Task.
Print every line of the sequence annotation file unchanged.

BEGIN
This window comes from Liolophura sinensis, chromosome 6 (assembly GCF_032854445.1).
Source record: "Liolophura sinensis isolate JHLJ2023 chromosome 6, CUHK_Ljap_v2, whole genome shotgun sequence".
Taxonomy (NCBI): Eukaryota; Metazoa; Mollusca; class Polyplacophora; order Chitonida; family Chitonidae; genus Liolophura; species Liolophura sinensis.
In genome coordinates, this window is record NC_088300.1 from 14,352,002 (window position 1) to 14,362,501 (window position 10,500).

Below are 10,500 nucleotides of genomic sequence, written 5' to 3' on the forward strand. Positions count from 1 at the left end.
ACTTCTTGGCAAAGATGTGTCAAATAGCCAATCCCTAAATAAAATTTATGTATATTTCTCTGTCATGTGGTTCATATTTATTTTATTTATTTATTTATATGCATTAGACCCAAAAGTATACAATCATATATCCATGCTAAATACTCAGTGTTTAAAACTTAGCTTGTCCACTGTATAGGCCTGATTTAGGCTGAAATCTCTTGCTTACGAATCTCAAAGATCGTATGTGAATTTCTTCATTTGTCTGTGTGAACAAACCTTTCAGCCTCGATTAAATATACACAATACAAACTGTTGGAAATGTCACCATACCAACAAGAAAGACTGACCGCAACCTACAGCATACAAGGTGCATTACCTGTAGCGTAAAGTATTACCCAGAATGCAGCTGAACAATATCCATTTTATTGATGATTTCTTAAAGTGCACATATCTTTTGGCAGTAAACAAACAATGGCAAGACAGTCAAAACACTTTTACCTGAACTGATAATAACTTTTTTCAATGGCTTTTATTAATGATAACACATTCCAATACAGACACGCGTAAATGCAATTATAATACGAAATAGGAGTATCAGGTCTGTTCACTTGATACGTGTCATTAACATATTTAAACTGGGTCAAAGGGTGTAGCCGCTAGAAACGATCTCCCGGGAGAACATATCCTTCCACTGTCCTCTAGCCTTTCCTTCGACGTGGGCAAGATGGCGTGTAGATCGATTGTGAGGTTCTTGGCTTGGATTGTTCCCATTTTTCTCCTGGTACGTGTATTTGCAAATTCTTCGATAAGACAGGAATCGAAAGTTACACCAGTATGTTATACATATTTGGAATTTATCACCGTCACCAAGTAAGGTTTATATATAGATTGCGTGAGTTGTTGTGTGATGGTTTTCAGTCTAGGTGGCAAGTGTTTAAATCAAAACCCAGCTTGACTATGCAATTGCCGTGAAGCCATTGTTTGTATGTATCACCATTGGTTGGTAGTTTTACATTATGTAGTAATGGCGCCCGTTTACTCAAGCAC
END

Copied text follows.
This window comes from Liolophura sinensis, chromosome 6 (assembly GCF_032854445.1).
Source record: "Liolophura sinensis isolate JHLJ2023 chromosome 6, CUHK_Ljap_v2, whole genome shotgun sequence".
Taxonomy (NCBI): Eukaryota; Metazoa; Mollusca; class Polyplacophora; order Chitonida; family Chitonidae; genus Liolophura; species Liolophura sinensis.
In genome coordinates, this window is record NC_088300.1 from 14,352,002 (window position 1) to 14,362,501 (window position 10,500).

Below are 10,500 nucleotides of genomic sequence, written 5' to 3' on the forward strand. Positions count from 1 at the left end.
ACTTCTTGGCAAAGATGTGTCAAATAGCCAATCCCTAAATAAAATTTATGTATATTTCTCTGTCATGTGGTTCATATTTATTTTATTTATTTATTTATATGCATTAGACCCAAAAGTATACAATCATATATCCATGCTAAATACTCAGTGTTTAAAACTTAGCTTGTCCACTGTATAGGCCTGATTTAGGCTGAAATCTCTTGCTTACGAATCTCAAAGATCGTATGTGAATTTCTTCATTTGTCTGTGTGAACAAACCTTTCAGCCTCGATTAAATATACACAATACAAACTGTTGGAAATGTCACCATACCAACAAGAAAGACTGACCGCAACCTACAGCATACAAGGTGCATTACCTGTAGCGTAAAGTATTACCCAGAATGCAGCTGAACAATATCCATTTTATTGATGATTTCTTAAAGTGCACATATCTTTTGGCAGTAAACAAACAATGGCAAGACAGTCAAAACACTTTTACCTGAACTGATAATAACTTTTTTCAATGGCTTTTATTAATGATAACACATTCCAATACAGACACGCGTAAATGCAATTATAATACGAAATAGGAGTATCAGGTCTGTTCACTTGATACGTGTCATTAACATATTTAAACTGGGTCAAAGGGTGTAGCCGCTAGAAACGATCTCCCGGGAGAACATATCCTTCCACTGTCCTCTAGCCTTTCCTTCGACGTGGGCAAGATGGCGTGTAGATCGATTGTGAGGTTCTTGGCTTGGATTGTTCCCATTTTTCTCCTGGTACGTGTATTTGCAAATTCTTCGATAAGACAGGAATCGAAAGTTACACCAGTATGTTATACATATTTGGAATTTATCACCGTCACCAAGTAAGGTTTATATATAGATTGCGTGAGTTGTTGTGTGATGGTTTTCAGTCTAGGTGGCAAGTGTTTAAATCAAAACCCAGCTTGACTATGCAATTGCCGTGAAGCCATTGTTTGTATGTATCACCATTGGTTGGTAGTTTTACATTATGTAGTAATGGCGCCCGTTTACTCAAGCAC